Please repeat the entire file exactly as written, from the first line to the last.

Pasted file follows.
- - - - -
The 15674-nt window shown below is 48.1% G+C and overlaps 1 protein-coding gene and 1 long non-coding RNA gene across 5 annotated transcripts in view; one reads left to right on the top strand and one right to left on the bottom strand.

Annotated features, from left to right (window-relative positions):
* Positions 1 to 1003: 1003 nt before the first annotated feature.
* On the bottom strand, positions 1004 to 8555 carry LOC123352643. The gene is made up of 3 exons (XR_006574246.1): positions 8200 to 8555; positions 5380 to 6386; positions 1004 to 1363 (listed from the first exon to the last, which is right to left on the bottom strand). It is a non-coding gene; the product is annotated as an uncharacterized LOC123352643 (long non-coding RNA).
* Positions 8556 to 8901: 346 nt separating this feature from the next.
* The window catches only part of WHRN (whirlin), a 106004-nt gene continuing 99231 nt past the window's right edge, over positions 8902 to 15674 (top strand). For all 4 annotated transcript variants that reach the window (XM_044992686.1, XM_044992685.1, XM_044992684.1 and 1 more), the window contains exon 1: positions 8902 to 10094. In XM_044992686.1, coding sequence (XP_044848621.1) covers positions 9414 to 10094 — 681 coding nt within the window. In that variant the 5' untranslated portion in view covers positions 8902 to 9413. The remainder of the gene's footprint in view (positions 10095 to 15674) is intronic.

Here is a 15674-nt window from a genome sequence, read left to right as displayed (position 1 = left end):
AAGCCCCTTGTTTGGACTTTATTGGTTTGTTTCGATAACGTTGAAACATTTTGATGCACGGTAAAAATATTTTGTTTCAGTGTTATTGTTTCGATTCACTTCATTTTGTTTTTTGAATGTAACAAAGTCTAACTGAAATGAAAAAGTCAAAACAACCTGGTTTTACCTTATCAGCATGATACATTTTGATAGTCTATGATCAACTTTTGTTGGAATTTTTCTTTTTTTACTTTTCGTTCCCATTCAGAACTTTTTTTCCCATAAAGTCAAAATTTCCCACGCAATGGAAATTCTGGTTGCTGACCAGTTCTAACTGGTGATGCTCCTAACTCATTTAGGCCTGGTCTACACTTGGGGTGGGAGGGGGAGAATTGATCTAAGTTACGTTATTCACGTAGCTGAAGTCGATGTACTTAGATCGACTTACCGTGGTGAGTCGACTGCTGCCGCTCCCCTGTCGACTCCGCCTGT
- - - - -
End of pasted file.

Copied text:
The 15674-nt window shown below is 48.1% G+C and overlaps 1 protein-coding gene and 1 long non-coding RNA gene across 5 annotated transcripts in view; one reads left to right on the top strand and one right to left on the bottom strand.

Annotated features, from left to right (window-relative positions):
* Positions 1 to 1003: 1003 nt before the first annotated feature.
* On the bottom strand, positions 1004 to 8555 carry LOC123352643. The gene is made up of 3 exons (XR_006574246.1): positions 8200 to 8555; positions 5380 to 6386; positions 1004 to 1363 (listed from the first exon to the last, which is right to left on the bottom strand). It is a non-coding gene; the product is annotated as an uncharacterized LOC123352643 (long non-coding RNA).
* Positions 8556 to 8901: 346 nt separating this feature from the next.
* The window catches only part of WHRN (whirlin), a 106004-nt gene continuing 99231 nt past the window's right edge, over positions 8902 to 15674 (top strand). For all 4 annotated transcript variants that reach the window (XM_044992686.1, XM_044992685.1, XM_044992684.1 and 1 more), the window contains exon 1: positions 8902 to 10094. In XM_044992686.1, coding sequence (XP_044848621.1) covers positions 9414 to 10094 — 681 coding nt within the window. In that variant the 5' untranslated portion in view covers positions 8902 to 9413. The remainder of the gene's footprint in view (positions 10095 to 15674) is intronic.

Here is a 15674-nt window from a genome sequence, read left to right as displayed (position 1 = left end):
AAGCCCCTTGTTTGGACTTTATTGGTTTGTTTCGATAACGTTGAAACATTTTGATGCACGGTAAAAATATTTTGTTTCAGTGTTATTGTTTCGATTCACTTCATTTTGTTTTTTGAATGTAACAAAGTCTAACTGAAATGAAAAAGTCAAAACAACCTGGTTTTACCTTATCAGCATGATACATTTTGATAGTCTATGATCAACTTTTGTTGGAATTTTTCTTTTTTTACTTTTCGTTCCCATTCAGAACTTTTTTTCCCATAAAGTCAAAATTTCCCACGCAATGGAAATTCTGGTTGCTGACCAGTTCTAACTGGTGATGCTCCTAACTCATTTAGGCCTGGTCTACACTTGGGGTGGGAGGGGGAGAATTGATCTAAGTTACGTTATTCACGTAGCTGAAGTCGATGTACTTAGATCGACTTACCGTGGTGAGTCGACTGCTGCCGCTCCCCTGTCGACTCCGCCTGT